OECD sees global economy turning the corner on coronavirus

Shopper walking past distressed shop

Shopper walking past distressed shop

The OECD has called for greater cooperation among countries in the fight against the coronavirus, including on matters such as the distribution of vaccines and extending debt relief to poorer countries. "We're still in the midst of a pandemic crisis, which means that policy still has a lot to do", said OECD chief economist Laurence Boone.

That is likely to lead to further declines in economic activity in the short term in some countries, especially in Europe.

It predicts the global economy will shrink about 4.2 per cent this year and rebound by the same rate in 2021 before growing 3.7 per cent the following year.

Among the world's major economies only Argentina is predicted to do worse.

In its semi-annual report on economic perspectives, OECD forecast a 7 - 5,6% contraction.

The OECD, which advises its 37 member nations on stimulating economic progress and world trade, credited the quick recovery to "unprecedented" action by governments and central banks. Boone said monetary and fiscal support must be funnelled into stronger and better economic growth with investments in education, health, physical and digital infrastructure being a priority.

China will be the only country covered by the OECD to see any growth at all this year, at 1.8 percent, unchanged from the last forecast in September.

Qantas cuts 2000 jobs with outsourcing of ground handling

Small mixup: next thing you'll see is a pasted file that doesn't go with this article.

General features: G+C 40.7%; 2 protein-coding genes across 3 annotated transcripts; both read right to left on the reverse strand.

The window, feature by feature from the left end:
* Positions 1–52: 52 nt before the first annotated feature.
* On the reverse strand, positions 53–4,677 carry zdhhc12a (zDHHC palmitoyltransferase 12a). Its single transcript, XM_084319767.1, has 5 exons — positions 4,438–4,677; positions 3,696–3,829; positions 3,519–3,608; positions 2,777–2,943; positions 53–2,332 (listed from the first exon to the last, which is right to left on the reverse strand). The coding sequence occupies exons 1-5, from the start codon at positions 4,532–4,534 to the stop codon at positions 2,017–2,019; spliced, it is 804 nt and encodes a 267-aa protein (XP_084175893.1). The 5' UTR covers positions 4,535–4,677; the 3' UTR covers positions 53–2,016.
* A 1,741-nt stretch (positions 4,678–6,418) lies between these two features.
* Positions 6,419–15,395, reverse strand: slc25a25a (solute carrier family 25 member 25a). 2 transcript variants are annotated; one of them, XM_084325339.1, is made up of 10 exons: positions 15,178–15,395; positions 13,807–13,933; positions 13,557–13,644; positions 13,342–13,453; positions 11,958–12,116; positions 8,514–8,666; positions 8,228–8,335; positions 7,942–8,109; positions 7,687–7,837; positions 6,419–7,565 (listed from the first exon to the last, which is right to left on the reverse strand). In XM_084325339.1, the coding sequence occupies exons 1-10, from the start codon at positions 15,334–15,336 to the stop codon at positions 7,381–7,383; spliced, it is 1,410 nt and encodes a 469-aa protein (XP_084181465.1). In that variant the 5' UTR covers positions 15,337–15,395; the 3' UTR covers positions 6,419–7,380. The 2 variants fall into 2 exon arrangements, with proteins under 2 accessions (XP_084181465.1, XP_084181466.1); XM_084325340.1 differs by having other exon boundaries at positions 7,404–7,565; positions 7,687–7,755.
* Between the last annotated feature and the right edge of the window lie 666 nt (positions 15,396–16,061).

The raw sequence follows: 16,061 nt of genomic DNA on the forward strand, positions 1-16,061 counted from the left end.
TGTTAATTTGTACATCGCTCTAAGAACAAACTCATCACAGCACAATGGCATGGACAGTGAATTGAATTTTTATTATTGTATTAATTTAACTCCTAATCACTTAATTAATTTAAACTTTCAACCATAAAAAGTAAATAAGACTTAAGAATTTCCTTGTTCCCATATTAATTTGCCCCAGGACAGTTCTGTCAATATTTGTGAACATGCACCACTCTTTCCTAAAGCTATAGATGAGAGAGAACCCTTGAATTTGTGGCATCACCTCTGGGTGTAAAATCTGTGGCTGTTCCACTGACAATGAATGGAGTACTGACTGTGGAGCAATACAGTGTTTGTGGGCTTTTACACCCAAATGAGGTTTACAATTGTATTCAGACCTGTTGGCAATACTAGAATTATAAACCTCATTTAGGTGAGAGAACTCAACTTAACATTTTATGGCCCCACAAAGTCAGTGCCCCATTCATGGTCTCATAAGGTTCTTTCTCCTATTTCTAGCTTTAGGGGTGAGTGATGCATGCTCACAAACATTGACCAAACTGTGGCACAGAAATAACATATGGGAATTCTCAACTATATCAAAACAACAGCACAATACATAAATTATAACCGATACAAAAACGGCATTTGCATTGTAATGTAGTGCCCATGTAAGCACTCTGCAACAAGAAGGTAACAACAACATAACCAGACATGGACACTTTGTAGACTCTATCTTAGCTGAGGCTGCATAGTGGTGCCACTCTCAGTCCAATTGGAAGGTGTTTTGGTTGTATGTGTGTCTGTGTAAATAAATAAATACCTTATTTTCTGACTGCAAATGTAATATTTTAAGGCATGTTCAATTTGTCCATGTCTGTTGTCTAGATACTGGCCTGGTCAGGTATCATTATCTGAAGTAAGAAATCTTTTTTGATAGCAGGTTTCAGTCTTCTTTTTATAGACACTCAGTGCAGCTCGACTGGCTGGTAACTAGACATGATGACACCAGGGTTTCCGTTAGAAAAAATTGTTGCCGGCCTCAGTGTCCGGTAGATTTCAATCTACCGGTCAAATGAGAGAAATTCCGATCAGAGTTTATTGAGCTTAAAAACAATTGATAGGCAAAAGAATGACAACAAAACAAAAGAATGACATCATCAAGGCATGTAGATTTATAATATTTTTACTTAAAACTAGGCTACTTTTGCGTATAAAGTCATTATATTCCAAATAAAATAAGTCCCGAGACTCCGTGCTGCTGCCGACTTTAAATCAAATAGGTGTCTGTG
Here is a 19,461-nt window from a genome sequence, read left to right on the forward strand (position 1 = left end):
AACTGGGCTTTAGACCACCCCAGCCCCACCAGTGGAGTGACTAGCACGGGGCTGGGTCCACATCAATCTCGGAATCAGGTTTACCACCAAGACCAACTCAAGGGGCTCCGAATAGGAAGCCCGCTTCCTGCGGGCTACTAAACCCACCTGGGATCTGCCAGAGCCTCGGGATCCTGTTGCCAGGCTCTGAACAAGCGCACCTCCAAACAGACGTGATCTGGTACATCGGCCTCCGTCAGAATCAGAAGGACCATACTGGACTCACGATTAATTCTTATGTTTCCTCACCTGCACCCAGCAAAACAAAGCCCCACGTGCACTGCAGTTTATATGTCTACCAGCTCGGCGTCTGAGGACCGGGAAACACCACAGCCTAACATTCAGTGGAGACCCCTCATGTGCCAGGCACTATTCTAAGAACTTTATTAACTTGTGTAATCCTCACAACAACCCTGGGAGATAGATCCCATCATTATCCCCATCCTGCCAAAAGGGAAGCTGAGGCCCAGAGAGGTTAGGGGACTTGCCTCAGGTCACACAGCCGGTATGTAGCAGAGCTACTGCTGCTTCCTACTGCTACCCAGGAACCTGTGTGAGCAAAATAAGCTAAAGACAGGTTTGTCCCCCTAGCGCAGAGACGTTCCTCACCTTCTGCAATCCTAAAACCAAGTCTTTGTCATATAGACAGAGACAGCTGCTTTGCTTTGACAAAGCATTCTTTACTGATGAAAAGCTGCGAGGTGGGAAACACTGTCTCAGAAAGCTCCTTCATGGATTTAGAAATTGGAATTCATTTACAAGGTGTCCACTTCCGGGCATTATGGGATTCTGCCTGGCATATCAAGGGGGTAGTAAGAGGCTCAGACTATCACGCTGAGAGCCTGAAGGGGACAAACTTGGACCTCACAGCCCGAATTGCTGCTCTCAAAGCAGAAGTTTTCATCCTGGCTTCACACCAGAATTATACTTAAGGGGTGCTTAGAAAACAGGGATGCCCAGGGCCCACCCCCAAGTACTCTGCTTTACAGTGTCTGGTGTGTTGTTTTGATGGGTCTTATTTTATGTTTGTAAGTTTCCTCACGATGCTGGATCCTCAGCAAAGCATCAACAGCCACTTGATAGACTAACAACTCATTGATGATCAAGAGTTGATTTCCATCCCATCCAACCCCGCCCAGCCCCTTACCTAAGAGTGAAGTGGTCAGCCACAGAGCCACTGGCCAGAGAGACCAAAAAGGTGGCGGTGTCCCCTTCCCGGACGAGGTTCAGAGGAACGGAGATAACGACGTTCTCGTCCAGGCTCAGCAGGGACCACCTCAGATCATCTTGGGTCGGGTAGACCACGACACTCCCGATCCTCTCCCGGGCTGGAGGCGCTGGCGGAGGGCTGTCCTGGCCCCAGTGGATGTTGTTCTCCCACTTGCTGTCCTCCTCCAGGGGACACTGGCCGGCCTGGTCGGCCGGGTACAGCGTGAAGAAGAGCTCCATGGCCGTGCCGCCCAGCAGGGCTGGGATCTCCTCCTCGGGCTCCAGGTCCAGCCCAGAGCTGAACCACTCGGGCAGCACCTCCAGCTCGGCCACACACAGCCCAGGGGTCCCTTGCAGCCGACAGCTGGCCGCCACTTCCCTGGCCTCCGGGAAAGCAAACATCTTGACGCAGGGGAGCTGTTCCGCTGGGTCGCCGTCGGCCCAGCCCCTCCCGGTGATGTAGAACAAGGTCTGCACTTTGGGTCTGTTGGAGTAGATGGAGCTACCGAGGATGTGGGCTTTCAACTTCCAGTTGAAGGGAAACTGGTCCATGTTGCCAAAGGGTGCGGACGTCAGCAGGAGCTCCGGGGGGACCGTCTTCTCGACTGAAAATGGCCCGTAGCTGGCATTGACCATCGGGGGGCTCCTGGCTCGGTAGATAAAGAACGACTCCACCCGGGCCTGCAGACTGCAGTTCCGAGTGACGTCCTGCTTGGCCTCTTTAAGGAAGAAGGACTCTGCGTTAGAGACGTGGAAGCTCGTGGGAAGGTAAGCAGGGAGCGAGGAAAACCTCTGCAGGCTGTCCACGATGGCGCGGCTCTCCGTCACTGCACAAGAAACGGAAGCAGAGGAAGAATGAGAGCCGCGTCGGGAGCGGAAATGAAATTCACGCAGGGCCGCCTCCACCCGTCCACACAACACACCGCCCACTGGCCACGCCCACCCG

Qantas chief executive of domestic and worldwide operations, Andrew David said the industry has been turned "upside down". Qantas affiliate Jetstar has already transitioned its ground handling operations at six airports to external suppliers.

The eurozone will make up even less lost ground. Its economy will see growth return in 2021 at 3.6% and 3.3% in 2022.

The government's official forecaster, the Office for Budget Responsibility, has projected a 2 percentage point reduction in GDP in 2021 if no deal is in place by 31 December.

The OECD in its report said that a number of Covid-19 vaccines are expected to be widely available in 2021, which has raised hopes that recovery is in sight.

China, which has brought its virus infections under control better than many major economies, will account for a big part of that economic recovery, while Europe, Japan and the USA will lag, the OECD said.

But she added that the "road ahead is brighter but challenging", with the recovery set to be uneven across the globe and the potential for a "severe" hit if vaccines prove ineffective in controlling the pandemic.

Low public debt and high fiscal reserves, combined with European Union funding, allow Bulgaria's government to sustain and expand its fiscal assistance, which is central to the strength of recovery, the OECD noted.

It also called for decisive actions to reverse the rise in poverty and income inequality and a return to worldwide cooperation.

Recommended News

We are pleased to provide this opportunity to share information, experiences and observations about what's in the news.
Some of the comments may be reprinted elsewhere in the site or in the newspaper.
Thank you for taking the time to offer your thoughts.